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study in DENMARK

Name Denmark (the Kingdom of Denmark includes Greenland and the Faroe Islands)
Area 43,075 km2
Time zone CET (UTC+1)
Population 5,6 mill (2011)
Capital Copenhagen (1.2 mill)
Major cities Aarhus (440,000), Odense, Aalborg
Ethnicity 90,1 pct indigenous Danes, 9,9 pct others (2010)
Language Danish (English and German widely spoken)
Literacy 99 %
Government Parliamentary democracy
Entered the EU 1973
Currency Danish kroner (DKK)
Major exports Electronics, pharmaceuticals, chemicals, foodstuff, furniture, fashion apparel, machinery and equipment, tourism, oil and gas
Electricity 220V, European plug with two circular metal pins
Measure system Metric
Country dialling code 45

QUATA For International Student From INDIA

  • Maximum – 25 Seats (Four Courses - 6 Student in Each Course )
  • Admission Strictly on First Come First Serve Basis.
  • University / College Will Assess Documents and Calculate percentage of Each Subjects.
  • Skype Interview

Student Expanses : Bank & Budget

Denmark is an expensive country – but the standard of living is among the highest in the world. However, if you are sensible and follow local habits and economize – such as cycling to university and eating at home – life in Denmark shouldn’t blow your budget.

Opening a bank account

All international students are advised to open a Danish bank account. To do so, you must first obtain a Danish CPR number (i.e. ID number). When choosing a bank, we suggest that you ask your fellow students for recommendations. Opening an account is simple. Just bring your passport or ID card and CPR card to a branch.

You will need to bring enough money or a credit card for the first few weeks of your stay in Denmark. For example, you will need enough cash to pay the rent and deposit on your accommodation – as well as to buy house wares for your new room. Make sure you can use your credit card in Denmark. Check your cash withdrawal limit. You can also transfer money from your Danish account to your home account.

Cost of living

In terms of living expenses then these will depend on your lifestyle and habits. But to give you an idea of average monthly expenses here is a rough budget :

Rent Varies from 2,500 - 4,000 DKK (utilities are usually included)
Insurance Approximately 200 DKK
TV licence 100 DKK
Books and supplies 150 DKK
Mobile phone 150 DKK (internet, around 250 DKK, may be included in your rent)
Food 1,500-2,000 DKK
Transport 300 DKK
Other personal expenses 1,000 DKK

Price examples

  • Purchase of second-hand bicycle: 250 – 1,000 DKK
  • Cinema ticket: 80 DKK
  • Dining out: 200 DKK
  • Nightclub entrance: 0 – 100 DKK
  • Beer or a soft drink at a bar/café: 30 – 50 DKK
  • Beer or a soft drink from the supermarket: 5 – 15 DKK
  • Coffee at a café: 25 – 40 DKK

The Danish currency

The Danish currency is called kroner (DKK)

  • 1 krone is divided into 100 øre
  • 1 Krone is approximately 10.40 INR
  • 1 euro is approximately 7.5 kroner
  • 1 US dollar is approximately 6 kroner
  • 1 UK pound sterling is approximately 9.5 kroner

Learn Danish for free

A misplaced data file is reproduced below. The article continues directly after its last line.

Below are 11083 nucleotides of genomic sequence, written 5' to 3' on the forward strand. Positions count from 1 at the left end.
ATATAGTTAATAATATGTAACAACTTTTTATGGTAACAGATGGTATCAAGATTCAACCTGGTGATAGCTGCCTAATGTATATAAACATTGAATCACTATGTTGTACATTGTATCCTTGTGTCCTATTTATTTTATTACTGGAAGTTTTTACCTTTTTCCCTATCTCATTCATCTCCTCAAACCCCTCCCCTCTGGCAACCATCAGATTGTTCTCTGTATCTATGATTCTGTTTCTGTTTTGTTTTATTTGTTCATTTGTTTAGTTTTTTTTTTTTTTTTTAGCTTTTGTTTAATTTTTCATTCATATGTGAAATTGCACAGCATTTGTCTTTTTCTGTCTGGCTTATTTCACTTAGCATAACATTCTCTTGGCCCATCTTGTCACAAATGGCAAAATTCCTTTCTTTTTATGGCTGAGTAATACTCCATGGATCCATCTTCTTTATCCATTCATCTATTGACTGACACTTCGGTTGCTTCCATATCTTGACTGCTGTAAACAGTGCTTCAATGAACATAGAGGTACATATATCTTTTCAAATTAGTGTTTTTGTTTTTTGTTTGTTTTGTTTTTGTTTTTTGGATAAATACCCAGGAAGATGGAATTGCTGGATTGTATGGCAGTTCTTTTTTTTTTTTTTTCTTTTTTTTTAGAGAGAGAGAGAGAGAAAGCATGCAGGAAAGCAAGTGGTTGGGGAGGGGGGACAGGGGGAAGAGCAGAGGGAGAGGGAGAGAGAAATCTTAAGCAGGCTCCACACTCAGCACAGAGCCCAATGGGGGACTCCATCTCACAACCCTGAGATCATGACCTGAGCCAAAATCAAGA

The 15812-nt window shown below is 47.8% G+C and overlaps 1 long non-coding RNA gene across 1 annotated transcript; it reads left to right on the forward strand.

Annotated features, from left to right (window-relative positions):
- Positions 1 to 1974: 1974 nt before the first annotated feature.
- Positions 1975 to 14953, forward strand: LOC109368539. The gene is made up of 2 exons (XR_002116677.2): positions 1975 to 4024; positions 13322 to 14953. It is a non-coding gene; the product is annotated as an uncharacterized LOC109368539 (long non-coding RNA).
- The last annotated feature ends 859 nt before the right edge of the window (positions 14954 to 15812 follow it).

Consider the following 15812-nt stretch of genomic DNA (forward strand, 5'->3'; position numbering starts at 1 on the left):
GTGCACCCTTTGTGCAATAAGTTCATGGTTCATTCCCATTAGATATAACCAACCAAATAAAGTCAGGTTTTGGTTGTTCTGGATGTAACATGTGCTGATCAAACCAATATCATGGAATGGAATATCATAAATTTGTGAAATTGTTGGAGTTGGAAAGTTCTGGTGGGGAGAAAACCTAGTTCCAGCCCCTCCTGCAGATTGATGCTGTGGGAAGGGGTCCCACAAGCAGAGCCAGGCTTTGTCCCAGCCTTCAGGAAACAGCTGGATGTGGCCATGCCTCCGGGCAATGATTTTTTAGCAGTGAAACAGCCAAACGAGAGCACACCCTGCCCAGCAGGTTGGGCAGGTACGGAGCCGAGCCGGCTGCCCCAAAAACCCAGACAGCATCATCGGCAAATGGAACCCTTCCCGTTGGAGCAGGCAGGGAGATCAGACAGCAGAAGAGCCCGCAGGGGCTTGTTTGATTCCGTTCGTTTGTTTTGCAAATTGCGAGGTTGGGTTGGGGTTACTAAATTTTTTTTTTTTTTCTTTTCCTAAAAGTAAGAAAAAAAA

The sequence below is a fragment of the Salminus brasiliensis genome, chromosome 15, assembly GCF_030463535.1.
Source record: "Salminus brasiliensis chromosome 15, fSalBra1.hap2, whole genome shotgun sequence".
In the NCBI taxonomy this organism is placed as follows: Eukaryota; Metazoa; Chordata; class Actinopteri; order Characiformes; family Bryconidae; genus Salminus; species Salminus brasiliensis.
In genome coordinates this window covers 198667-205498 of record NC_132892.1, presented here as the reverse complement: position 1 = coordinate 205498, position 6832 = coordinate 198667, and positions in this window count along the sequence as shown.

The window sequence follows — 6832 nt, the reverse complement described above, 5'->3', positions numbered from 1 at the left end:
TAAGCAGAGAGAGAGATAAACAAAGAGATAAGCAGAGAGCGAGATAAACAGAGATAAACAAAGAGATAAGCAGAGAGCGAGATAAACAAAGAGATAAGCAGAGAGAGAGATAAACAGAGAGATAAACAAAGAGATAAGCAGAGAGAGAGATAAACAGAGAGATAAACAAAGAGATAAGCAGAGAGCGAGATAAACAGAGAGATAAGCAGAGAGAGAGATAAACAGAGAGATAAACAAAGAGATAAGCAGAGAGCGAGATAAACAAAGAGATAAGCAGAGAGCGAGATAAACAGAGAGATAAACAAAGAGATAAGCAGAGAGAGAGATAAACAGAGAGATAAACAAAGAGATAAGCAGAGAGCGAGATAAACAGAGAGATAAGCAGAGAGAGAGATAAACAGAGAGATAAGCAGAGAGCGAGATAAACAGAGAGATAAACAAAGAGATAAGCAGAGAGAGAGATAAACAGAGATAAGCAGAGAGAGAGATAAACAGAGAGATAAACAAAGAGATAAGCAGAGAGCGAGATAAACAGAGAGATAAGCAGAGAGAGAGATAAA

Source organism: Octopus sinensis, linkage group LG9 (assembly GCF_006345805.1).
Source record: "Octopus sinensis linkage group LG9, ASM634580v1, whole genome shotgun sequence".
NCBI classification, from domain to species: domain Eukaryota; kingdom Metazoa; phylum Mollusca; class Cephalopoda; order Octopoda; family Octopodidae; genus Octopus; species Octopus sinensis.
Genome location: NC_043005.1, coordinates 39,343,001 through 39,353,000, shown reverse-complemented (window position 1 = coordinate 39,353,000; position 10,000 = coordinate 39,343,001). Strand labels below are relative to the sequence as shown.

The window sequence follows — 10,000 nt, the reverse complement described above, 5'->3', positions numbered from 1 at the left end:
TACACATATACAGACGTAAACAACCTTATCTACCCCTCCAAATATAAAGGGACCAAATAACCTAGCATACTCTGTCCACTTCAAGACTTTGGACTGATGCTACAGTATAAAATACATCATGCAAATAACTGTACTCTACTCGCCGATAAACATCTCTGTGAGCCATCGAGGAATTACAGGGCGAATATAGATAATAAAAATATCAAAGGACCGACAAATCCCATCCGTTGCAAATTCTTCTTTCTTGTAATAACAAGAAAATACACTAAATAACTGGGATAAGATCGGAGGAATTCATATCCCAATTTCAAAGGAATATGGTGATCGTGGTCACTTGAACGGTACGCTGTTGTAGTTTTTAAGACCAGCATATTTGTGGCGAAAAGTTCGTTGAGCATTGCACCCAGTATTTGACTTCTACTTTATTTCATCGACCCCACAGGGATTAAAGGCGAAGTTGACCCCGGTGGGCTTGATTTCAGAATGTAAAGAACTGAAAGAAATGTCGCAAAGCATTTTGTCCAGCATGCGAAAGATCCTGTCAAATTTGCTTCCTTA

Most Danes speak English quite well. Nevertheless, being able to speak some Danish will benefit you both socially and if you want to look for a job

As an international student or employee in Denmark you can take Danish language lessons free of charge. To sign up you need a Danish CPR number (i.e. ID number).

The language courses are offered by a network of private and public language centers. You can choose between day or evening courses, which are concluded with a state-approved test in line with the Common European Framework for Languages.

Online Danish courses

If you have a Danish CPR number, free Danish courses are often available as an online activity at language school. Courses are targeted at both beginners and those who already have some knowledge of the Danish language. Students can use them to reach a good level of Danish proficiency or as a supplement to ongoing language education.

Working in Denmark

Many students in Denmark hold a part-time job. As an international student in Denmark you too will have the right to work while you live here. You will also have the opportunity to seek full-time employment when you have completed your studies

Non-EU/EEA/Swiss citizens may work in Denmark for up to 15 hours a week and full-time during June, July and August.

Student jobs

Finding a student job in Denmark is not always easy if you don’t speak Danish. However, bars, restaurants and workplaces that require special foreign language skills are good places to look for one.

Some international students find employment in bars or restaurants. Others distribute newspapers, work in telemarketing or get jobs where specific foreign language skills are required. Some students are lucky enough to find employment relevant to their studies.

Where to search for student jobs

Some academic institutions have online job banks or career centers that can assist you in finding a student job. Please enquire at your host institution. In addition, the official Danish website for international recruitment offers information on how to find a relevant student job, how to write an application, what to do in a job interview, etc. The site also has a job and CV bank.

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